NC Office of the State Auditor: ESC employees violating copyright law on state computers
An audit by the North Carolina Office of the State Auditor indicates that what at least one employee in the Employment Security Commission (ESC) was doing on state computers and state time was, well, illegal.
The report (pdf), released yesterday, reveals:
Our examination of computers and disk drives assigned to a Systems and Operations Analyst (Systems Analyst) revealed the presence of prohibited software and copyrighted digital media such as movies and computer games. We determined through forensic analysis of the Systems Analyst’s computer that software was installed to illegally duplicate copyrighted movies and computer games. The Systems Analyst admitted using his State-owned computer and the ESC telecommunications network to access and duplicate copyrighted movies and games.
The report gives an interesting description of the employee’s response:
The Systems Analyst admitted that he had installed various forms of DVD ripping software on his State-owned computer. He said that he purchased the software himself and that he had the license for each program. The Systems Analyst said that the ripping software was on his computer so that he could watch movies “without having to worry about the encryption thing.” He also said that he owns approximately 1,200 to 1,500 movies that he has purchased and he uses the ripper programs to make copies to preserve the original and use the copies while at work. The Systems Analyst also admitted that there were video games that he had installed on his State-owned computer. When asked if he thought that this was appropriate, he said “probably not.”
The Systems Analyst estimated that he stored “a bunch” of movies on his State-owned computer. When we asked him to clarify, he said “more than one and less than a thousand.”
Being collegial, the analyst reportedly shared his movies:
The Systems Analyst also said that, a couple of years ago, he maintained a “share drive” on the ESC network. He said that he downloaded movies to the share drive and it was “out there for others to use to pass the time when waiting for vendors.” The Systems Analyst said that the share drive was discovered by management when he “inadvertently shared the drive.” He said that he was told by his supervisor, “you have movies on your machine and you need to get them off.”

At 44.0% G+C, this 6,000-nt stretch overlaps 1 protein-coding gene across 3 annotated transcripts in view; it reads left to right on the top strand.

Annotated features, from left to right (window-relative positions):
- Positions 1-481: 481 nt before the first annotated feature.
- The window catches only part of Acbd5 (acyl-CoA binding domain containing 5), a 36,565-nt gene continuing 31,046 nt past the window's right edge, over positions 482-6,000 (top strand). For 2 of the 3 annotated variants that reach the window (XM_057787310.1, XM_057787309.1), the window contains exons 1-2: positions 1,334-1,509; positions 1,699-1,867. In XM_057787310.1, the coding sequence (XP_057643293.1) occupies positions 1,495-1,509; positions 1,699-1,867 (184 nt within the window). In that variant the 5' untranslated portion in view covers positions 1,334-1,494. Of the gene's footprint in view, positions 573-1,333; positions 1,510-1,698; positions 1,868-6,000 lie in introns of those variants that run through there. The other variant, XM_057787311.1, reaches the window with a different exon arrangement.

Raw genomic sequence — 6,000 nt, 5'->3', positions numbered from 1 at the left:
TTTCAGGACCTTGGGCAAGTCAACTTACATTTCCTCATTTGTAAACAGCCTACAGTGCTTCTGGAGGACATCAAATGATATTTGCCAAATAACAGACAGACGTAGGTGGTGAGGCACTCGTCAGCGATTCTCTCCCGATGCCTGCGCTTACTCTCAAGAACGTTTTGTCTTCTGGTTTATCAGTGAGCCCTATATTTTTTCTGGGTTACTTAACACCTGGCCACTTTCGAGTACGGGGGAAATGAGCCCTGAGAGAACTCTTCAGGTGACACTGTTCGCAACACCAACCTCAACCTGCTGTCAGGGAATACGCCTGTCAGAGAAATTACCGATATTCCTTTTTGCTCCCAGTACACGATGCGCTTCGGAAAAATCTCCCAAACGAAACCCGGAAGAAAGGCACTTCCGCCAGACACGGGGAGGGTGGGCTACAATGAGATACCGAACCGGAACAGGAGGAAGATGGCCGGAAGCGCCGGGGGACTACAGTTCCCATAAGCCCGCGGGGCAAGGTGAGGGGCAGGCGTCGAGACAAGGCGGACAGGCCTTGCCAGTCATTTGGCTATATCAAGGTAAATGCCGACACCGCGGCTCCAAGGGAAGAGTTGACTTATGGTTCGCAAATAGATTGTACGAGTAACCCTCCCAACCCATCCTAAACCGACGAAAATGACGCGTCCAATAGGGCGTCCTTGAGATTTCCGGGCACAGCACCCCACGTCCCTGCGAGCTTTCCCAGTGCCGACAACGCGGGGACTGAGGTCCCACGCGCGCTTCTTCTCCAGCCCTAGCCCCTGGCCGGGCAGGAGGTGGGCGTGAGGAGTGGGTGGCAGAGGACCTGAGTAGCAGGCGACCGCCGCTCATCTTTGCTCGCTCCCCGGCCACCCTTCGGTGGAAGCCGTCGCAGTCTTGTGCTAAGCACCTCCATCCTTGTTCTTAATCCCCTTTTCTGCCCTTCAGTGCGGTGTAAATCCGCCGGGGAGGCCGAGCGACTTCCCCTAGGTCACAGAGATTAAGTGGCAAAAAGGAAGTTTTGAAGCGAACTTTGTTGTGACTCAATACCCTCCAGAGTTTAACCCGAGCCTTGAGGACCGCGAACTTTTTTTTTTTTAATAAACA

Clearly a scholar on copyright law, the analyst also reportedly told the auditors:
“I understand the copyright thing; the way I view copyright laws, this is my personal use. If I make copies for friends, then that is my personal use.”
Presumably one of his friends is an Enterprise Applications Manager because the analyst said he “regularly downloaded” movies to the manager’s computer. When confronted by the auditors, the Applications Manager denied downloading the software or files to his computer. Because everyone in the Information Systems Section has administrator rights, anyone could have loaded the software on his computer, he claimed.
The Applications Manager said that he had no idea how those programs were installed on his computer and added, “I cannot say who put them there.” The Applications Manager also said, “If I knew it was there, I would have erased the damn thing. Nobody could ever prove who put it there. We are at a stalemate. I can’t prove how it got there and you can’t prove who put it there.”
But wait, it gets better….
When we attempted to review the Applications Manager’s computer, our forensic examiners could not gain access to the computer using an administrator id and password that should have allowed access. The Applications Manager told us that, two weeks prior to our meeting (two weeks into our investigation), he had installed a Windows program that blocked access to his computer. The Applications Manager said that he installed the software to test it for use by the entire agency. The Applications Manager said that he was working on it with two employees that he supervised.
The two employees contradicted the Applications Manager’s claims. The first employee said that the Applications Manager had never spoken with him about anything related to blocking software and he doubted that the Applications Manager would know how to configure his computer that way. The second employee said that the Applications Manager had approached him around the time the investigation began because the Applications Manager was concerned that the Systems Analyst might be able to put something on his computer.
The second employee said that he set up the administrator id for the Applications Manager because the Applications Manager did not know how to do it. The second employee said that there was never any discussion about the need to do this for all of the other computers in the agency. He said that the only concern the Applications Manager had was the Systems Analyst’s ability to access the Applications Manager’s computer.
In partial response, the Systems Analyst was terminated effective October 16, 2009. The Applications Manager was put on disciplinary suspension, unpaid, for 10 work days in November 2009. As of July 27, 2010, “additional disciplinary action” was currently under review.
Hat-tip, Charlotte Observer.